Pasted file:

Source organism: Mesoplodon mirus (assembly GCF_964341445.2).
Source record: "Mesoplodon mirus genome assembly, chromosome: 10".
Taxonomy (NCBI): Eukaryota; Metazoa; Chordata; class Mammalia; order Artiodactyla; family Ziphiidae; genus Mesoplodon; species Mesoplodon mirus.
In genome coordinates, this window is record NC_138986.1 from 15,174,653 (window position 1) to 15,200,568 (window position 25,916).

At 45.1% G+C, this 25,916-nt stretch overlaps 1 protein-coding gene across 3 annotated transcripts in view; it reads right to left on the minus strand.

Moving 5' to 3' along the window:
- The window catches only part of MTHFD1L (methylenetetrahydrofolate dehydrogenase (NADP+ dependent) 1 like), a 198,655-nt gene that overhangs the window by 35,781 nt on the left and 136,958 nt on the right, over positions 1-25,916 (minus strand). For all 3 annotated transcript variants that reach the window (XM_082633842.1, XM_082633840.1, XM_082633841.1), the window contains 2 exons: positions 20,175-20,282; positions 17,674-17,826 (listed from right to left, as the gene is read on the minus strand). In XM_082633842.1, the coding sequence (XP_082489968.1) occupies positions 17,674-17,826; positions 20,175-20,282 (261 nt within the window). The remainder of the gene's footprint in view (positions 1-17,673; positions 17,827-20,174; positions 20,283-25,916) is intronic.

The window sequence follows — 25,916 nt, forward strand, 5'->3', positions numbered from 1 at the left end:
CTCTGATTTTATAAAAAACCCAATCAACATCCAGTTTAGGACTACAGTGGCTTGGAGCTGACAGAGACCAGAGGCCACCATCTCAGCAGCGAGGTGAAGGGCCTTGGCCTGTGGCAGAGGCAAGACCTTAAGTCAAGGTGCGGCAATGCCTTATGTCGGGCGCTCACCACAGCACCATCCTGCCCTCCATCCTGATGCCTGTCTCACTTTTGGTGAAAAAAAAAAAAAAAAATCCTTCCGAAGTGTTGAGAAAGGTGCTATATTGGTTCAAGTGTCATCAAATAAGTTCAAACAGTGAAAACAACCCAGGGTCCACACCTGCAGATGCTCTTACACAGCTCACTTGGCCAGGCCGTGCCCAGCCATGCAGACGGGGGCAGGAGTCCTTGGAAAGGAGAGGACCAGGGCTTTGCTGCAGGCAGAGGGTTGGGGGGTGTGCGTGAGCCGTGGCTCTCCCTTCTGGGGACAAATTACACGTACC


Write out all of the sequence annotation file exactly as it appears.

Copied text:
Source organism: Mesoplodon mirus (assembly GCF_964341445.2).
Source record: "Mesoplodon mirus genome assembly, chromosome: 10".
Taxonomy (NCBI): Eukaryota; Metazoa; Chordata; class Mammalia; order Artiodactyla; family Ziphiidae; genus Mesoplodon; species Mesoplodon mirus.
In genome coordinates, this window is record NC_138986.1 from 15,174,653 (window position 1) to 15,200,568 (window position 25,916).

At 45.1% G+C, this 25,916-nt stretch overlaps 1 protein-coding gene across 3 annotated transcripts in view; it reads right to left on the minus strand.

Moving 5' to 3' along the window:
- The window catches only part of MTHFD1L (methylenetetrahydrofolate dehydrogenase (NADP+ dependent) 1 like), a 198,655-nt gene that overhangs the window by 35,781 nt on the left and 136,958 nt on the right, over positions 1-25,916 (minus strand). For all 3 annotated transcript variants that reach the window (XM_082633842.1, XM_082633840.1, XM_082633841.1), the window contains 2 exons: positions 20,175-20,282; positions 17,674-17,826 (listed from right to left, as the gene is read on the minus strand). In XM_082633842.1, the coding sequence (XP_082489968.1) occupies positions 17,674-17,826; positions 20,175-20,282 (261 nt within the window). The remainder of the gene's footprint in view (positions 1-17,673; positions 17,827-20,174; positions 20,283-25,916) is intronic.

The window sequence follows — 25,916 nt, forward strand, 5'->3', positions numbered from 1 at the left end:
CTCTGATTTTATAAAAAACCCAATCAACATCCAGTTTAGGACTACAGTGGCTTGGAGCTGACAGAGACCAGAGGCCACCATCTCAGCAGCGAGGTGAAGGGCCTTGGCCTGTGGCAGAGGCAAGACCTTAAGTCAAGGTGCGGCAATGCCTTATGTCGGGCGCTCACCACAGCACCATCCTGCCCTCCATCCTGATGCCTGTCTCACTTTTGGTGAAAAAAAAAAAAAAAAATCCTTCCGAAGTGTTGAGAAAGGTGCTATATTGGTTCAAGTGTCATCAAATAAGTTCAAACAGTGAAAACAACCCAGGGTCCACACCTGCAGATGCTCTTACACAGCTCACTTGGCCAGGCCGTGCCCAGCCATGCAGACGGGGGCAGGAGTCCTTGGAAAGGAGAGGACCAGGGCTTTGCTGCAGGCAGAGGGTTGGGGGGTGTGCGTGAGCCGTGGCTCTCCCTTCTGGGGACAAATTACACGTACC